Mayhem’s Attila Csihar: “I remember when I was a kid going to see ‘old’ bands – now that’s us!”

Mayhem’s Attila Csihar: “I remember when I was a kid going to see ‘old’ bands – now that’s us!”

Norwegian legends Mayhem are heading down under later this month... Who better to tell us about the tour than frontman Attila Csihar?

As so often happens when dealing with the global telephonic system, things are going wrong at precisely the wrong time. Pre-recorded women are barking at me in foreign tongues (presumably Norwegian), the allocated time for my chat with Mayhem vocalist Attila Csihar is gurgling down the plughole before my very eyes, and there’s a twat outside with a large lawnmower doing his first post-Christmas grass cut with far too much gusto than can be healthy for a man of his age. Finally, after nearly fifteen minutes trying to get through, the Gods of such things deign to make the connection. We have black metal ignition!

I’m trying to talk to Mr Csihar because, as you’re doubtless aware, Norwegian extreme metal gargantua Mayhem are heading down under later this month as part of their seemingly endless campaign to play one of their classic albums, De Mysteriis Dom Sathanas in every corner of the Globe. Is an admirable ambition no? and one that we here at Sentinel Daily are only too keen to support. Even if that support does come from a severely truncated chat on the ol’ jellybone…

Next May will see the twenty fourth anniversary of the release of De Mysteriis Dom Sathanas – while you were recording your vocals for the record did it ever occur to you that you might, nearly a quarter of a century later, be preparing to play the album in full in Australia? “That’s a really good question! Not really. That would have sounded really surreal to me. It’s amazing actually! But it’s fucking great. In those days I’d never had thought about it”.

The album has aged really well, hasn’t it? Why is that? What would you attribute to it sounding as fresh now as it did when it came out? “I was really happy to be part of it. Something happened on that record… when I first heard from Mayhem I didn’t know the songs… I had my own band, Tormentor, that was similar… but then I heard these new songs and it was like ‘oh shit, I’ve never heard stuff like this before’. It sounded terrific to me. Everything was new – the structure, the instrumentation, the guitar picking, the drumming. The music sounded like slow motion but at the same time had really fast riffs and drum parts. It was very special. We knew it was going to be a strong album- there were already a lot of expectations, actually – but nobody could foresee what would happen. And I think also what happened with the band in those years really contributed to it and that somehow comes through. It’s there”.

You’ve released a lot of live material over the years. Do you think that Mayhem comes over best in a live setting? “Well, there have been a lot of live releases but not too many live albums! When we first played this album in It’s entirety live, two years ago, that was released. That’s the first live album with me on it and I’ve been in the band for more than ten years now. There are so many bootlegs of live stuff out there! I remember signing sixteen different versions of the same album! I couldn’t believe it! There are some crazy collector fans with amazing collections. The bootlegs aren’t cool. I don’t know if the situation is any worse today but they keep cropping up everywhere. So it’s not so many official live releases. Even Live in Leipzig was a kind of bootleg when it was released, and then it became kind of like one of our live albums. But this band is kind of special in this way, all this shit happens to us!”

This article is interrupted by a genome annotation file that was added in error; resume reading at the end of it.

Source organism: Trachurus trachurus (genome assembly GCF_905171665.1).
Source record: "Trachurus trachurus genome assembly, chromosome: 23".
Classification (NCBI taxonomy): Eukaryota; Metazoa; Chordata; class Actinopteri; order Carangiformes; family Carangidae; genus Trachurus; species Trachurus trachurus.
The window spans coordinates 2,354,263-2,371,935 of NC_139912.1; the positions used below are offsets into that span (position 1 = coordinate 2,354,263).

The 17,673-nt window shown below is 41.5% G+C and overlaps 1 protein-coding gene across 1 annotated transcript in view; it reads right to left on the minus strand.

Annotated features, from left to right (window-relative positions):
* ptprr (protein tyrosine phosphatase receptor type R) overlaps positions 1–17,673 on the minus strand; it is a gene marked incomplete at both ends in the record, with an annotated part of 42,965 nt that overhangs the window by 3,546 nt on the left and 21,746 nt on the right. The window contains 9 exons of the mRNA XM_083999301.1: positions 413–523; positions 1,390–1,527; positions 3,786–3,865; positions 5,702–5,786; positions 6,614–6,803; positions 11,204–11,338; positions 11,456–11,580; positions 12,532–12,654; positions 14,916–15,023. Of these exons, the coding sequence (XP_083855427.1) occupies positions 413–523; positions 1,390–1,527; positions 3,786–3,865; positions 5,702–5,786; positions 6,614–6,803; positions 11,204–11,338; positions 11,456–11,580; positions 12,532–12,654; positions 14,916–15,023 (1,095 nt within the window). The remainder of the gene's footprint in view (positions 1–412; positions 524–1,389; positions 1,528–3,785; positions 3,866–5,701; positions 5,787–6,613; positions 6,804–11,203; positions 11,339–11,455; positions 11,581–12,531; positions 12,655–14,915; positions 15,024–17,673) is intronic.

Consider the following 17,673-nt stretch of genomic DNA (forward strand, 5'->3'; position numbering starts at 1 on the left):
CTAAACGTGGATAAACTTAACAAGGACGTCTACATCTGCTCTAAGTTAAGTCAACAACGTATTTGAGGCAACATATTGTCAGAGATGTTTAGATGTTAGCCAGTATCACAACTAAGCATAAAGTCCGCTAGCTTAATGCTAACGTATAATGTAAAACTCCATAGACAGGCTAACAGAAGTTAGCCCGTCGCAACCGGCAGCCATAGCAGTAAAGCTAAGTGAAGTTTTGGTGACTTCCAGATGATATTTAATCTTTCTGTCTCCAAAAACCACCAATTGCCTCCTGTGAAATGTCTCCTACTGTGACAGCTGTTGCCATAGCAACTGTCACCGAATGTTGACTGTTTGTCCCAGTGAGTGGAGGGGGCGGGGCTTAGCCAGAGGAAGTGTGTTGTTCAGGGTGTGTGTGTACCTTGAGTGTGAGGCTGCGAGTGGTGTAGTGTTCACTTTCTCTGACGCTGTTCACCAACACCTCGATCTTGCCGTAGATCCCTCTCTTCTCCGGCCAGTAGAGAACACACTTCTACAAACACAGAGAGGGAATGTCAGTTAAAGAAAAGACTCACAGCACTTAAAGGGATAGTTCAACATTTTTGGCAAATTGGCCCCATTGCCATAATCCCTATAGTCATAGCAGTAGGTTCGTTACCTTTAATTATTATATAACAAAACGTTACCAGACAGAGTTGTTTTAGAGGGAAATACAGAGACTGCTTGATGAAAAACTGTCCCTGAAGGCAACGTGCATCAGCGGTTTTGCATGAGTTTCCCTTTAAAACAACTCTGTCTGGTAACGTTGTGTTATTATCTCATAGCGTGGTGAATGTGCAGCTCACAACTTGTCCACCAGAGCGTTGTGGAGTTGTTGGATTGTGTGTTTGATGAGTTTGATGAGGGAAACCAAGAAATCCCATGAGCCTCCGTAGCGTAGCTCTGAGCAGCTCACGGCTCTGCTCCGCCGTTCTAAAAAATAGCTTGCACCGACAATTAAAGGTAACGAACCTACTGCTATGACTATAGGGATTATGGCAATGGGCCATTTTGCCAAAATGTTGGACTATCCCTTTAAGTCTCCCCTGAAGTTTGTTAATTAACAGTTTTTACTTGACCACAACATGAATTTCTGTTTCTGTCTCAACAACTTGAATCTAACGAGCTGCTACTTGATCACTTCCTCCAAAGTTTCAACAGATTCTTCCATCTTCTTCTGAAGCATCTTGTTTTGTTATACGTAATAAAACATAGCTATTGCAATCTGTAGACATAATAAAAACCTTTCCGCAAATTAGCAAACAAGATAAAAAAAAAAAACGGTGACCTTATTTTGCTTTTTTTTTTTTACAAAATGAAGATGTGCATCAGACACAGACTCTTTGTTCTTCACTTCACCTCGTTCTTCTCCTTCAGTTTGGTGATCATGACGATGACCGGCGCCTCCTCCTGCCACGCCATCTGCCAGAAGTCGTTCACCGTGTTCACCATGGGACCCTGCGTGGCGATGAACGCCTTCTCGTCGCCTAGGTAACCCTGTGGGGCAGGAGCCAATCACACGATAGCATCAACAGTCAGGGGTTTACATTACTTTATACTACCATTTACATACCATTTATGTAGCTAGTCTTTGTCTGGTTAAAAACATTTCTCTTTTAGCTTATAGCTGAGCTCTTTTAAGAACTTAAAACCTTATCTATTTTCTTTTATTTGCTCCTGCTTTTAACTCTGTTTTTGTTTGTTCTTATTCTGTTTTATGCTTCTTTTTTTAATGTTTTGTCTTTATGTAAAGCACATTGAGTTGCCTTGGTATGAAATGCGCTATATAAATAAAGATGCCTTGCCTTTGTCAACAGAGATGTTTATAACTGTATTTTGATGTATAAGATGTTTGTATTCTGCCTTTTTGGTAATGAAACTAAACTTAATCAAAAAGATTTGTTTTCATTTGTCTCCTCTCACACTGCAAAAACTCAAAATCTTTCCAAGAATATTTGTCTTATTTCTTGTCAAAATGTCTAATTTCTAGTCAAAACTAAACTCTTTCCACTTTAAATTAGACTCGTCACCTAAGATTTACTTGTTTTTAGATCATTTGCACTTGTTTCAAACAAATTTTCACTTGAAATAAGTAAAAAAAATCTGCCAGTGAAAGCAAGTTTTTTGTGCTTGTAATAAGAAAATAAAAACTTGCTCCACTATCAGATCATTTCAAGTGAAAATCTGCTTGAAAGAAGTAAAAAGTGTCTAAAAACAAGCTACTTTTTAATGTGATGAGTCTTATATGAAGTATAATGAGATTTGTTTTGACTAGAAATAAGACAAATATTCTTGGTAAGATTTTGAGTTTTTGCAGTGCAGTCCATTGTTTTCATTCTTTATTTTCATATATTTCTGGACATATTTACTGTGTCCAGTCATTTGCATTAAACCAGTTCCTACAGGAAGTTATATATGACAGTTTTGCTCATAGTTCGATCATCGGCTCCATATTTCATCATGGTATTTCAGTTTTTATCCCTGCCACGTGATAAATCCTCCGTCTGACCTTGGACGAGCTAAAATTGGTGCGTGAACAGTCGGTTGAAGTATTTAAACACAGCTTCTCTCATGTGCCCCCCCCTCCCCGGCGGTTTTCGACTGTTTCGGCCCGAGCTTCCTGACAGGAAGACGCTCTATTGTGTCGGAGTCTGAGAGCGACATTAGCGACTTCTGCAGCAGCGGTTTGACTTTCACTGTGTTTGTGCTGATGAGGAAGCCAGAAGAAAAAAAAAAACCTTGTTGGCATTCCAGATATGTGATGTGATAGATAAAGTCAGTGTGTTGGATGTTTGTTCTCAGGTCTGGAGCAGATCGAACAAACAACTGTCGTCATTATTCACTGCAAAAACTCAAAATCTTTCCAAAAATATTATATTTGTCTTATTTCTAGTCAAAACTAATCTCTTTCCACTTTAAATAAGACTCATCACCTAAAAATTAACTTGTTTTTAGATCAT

Do you still enjoy getting out and touring? Or is it getting harder as you get older? “No, I love it. But now we have so many intense tours. The last tour we were in the US, and before that Europe, and it’s funny because my other band Sunn O))) had dates booked… so they ran the two tours together and it was like I couldn’t get home! I was like fuck! But the worst is when you are home and you think ‘fuck, I just want to stay here!’ But once I’m there, travelling and I see the guys, then it’s OK again. It’s always hard but everyone has ways of coping. Some like to go for a walk, some like to read a book. Or party like crazy! It’s fun, I love those guys and their craziness. It’s like a family, a fucked up family! It’s good. We’re not getting any younger it’s true, but we have a great crew and better organisation than we used to have, and all in all it’s good to play, you know?”

You’ve been all over the world with this tour, as you say for two years now. Are you noticing differences in the crowds or is globalisation and the fact that we all see the same stuff on the net turning metalheads into an amorphous worldwide mass? “There are still differences. Crowds in South America are always fucking crazy! I don’t know if the net is responsible… globalisation means we can play everywhere and maybe it’s the fact that this is a special album, that means the fans all react to it well… what I did want to say was how young the audiences are which is cool… the band is thirty years old! It’s like all the generations are coming to our shows! Fathers with kids, and soon the grandkids! It feels like when I was a kid going to see ‘old bands’ like Deep Purple. Now that’s suddenly us!”

Attila Csihar and Mayhem tour Australia from January 16th. If by some strange twist of fate you still need tickets, go HERE

Scott Adams
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